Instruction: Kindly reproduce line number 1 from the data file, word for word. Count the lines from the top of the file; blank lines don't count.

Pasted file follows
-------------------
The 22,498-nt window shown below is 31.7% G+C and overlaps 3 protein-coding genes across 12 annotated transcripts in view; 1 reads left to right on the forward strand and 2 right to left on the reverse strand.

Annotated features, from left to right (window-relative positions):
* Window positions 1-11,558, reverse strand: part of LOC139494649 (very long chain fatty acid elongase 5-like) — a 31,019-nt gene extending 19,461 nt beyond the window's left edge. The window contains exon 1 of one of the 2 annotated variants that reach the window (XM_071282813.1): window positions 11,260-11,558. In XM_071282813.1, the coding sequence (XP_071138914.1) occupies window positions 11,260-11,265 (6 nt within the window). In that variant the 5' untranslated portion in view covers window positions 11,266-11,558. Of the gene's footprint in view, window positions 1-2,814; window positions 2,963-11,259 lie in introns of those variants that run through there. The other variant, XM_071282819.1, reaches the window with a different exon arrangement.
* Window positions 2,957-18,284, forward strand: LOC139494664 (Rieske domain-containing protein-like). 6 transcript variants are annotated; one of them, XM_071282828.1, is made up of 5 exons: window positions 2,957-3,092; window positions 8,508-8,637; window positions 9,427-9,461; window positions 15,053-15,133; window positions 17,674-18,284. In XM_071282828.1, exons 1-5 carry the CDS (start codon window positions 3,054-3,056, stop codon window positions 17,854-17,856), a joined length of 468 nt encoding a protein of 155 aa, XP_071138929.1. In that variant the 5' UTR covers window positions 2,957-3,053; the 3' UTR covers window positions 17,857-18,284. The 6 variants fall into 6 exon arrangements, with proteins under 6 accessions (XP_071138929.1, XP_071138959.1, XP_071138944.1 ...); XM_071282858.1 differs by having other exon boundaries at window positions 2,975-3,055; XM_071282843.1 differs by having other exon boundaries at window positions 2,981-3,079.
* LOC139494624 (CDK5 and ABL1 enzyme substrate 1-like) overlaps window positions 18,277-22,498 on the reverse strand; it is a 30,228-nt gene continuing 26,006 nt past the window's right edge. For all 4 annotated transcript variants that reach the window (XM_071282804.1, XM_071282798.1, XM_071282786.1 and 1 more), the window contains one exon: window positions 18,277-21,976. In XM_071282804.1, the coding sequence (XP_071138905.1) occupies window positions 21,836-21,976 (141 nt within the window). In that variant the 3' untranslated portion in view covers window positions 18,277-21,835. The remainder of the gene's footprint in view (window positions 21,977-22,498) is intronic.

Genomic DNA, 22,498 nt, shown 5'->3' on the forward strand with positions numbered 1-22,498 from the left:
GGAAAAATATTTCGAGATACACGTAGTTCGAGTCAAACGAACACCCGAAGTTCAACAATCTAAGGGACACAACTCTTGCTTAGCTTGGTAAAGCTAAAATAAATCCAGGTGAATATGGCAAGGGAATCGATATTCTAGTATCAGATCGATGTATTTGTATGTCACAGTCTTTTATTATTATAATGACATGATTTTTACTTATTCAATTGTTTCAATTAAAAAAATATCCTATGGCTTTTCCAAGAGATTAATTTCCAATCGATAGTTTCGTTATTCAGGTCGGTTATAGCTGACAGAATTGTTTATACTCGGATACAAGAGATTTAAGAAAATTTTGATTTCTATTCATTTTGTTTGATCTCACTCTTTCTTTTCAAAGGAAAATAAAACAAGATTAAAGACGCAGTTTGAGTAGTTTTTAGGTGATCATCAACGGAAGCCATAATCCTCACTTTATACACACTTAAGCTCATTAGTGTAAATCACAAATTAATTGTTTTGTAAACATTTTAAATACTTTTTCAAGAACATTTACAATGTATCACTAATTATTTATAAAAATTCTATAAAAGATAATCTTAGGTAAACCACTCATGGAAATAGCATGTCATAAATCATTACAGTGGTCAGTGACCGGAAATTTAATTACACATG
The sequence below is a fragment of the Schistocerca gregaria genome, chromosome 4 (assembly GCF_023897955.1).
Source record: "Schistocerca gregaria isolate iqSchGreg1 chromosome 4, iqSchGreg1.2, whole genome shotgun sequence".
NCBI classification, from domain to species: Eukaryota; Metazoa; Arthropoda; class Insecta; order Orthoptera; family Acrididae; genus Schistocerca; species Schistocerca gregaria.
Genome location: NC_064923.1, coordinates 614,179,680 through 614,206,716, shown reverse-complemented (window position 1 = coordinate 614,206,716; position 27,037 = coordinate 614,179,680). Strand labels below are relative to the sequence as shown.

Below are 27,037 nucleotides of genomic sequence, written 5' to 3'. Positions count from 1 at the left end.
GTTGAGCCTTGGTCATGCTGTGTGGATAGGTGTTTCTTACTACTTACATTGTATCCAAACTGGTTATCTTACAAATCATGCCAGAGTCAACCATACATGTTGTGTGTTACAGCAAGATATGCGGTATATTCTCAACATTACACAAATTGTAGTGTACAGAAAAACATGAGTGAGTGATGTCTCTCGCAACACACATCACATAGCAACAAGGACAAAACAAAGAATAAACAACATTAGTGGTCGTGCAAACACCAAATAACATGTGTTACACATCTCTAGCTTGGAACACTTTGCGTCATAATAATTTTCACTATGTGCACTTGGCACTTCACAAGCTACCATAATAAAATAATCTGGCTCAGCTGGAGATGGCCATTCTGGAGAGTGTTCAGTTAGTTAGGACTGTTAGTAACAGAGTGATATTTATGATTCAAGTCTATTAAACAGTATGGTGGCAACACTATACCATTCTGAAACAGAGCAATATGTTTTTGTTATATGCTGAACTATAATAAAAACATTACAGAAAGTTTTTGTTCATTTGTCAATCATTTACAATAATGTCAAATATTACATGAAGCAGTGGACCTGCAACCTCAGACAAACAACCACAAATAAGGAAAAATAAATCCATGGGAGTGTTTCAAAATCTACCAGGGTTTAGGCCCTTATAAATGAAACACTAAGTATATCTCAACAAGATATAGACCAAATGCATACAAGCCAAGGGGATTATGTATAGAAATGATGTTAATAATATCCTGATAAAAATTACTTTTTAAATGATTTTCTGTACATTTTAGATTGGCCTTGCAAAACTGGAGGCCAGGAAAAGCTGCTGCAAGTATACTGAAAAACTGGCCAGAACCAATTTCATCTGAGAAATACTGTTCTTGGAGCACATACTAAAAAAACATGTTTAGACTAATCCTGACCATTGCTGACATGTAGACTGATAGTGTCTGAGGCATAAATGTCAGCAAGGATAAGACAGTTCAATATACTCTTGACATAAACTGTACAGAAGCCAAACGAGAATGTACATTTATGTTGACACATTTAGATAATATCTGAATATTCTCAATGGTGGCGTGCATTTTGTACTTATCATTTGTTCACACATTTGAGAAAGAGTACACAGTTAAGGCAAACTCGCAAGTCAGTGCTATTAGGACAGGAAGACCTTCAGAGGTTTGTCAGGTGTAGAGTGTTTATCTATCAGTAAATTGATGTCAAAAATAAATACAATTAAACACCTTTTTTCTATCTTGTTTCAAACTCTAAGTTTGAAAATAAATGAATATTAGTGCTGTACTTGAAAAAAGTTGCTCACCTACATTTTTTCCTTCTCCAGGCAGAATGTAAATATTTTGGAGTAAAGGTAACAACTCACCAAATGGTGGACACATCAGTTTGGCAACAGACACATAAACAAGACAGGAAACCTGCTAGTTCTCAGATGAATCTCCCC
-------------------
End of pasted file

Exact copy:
The 22,498-nt window shown below is 31.7% G+C and overlaps 3 protein-coding genes across 12 annotated transcripts in view; 1 reads left to right on the forward strand and 2 right to left on the reverse strand.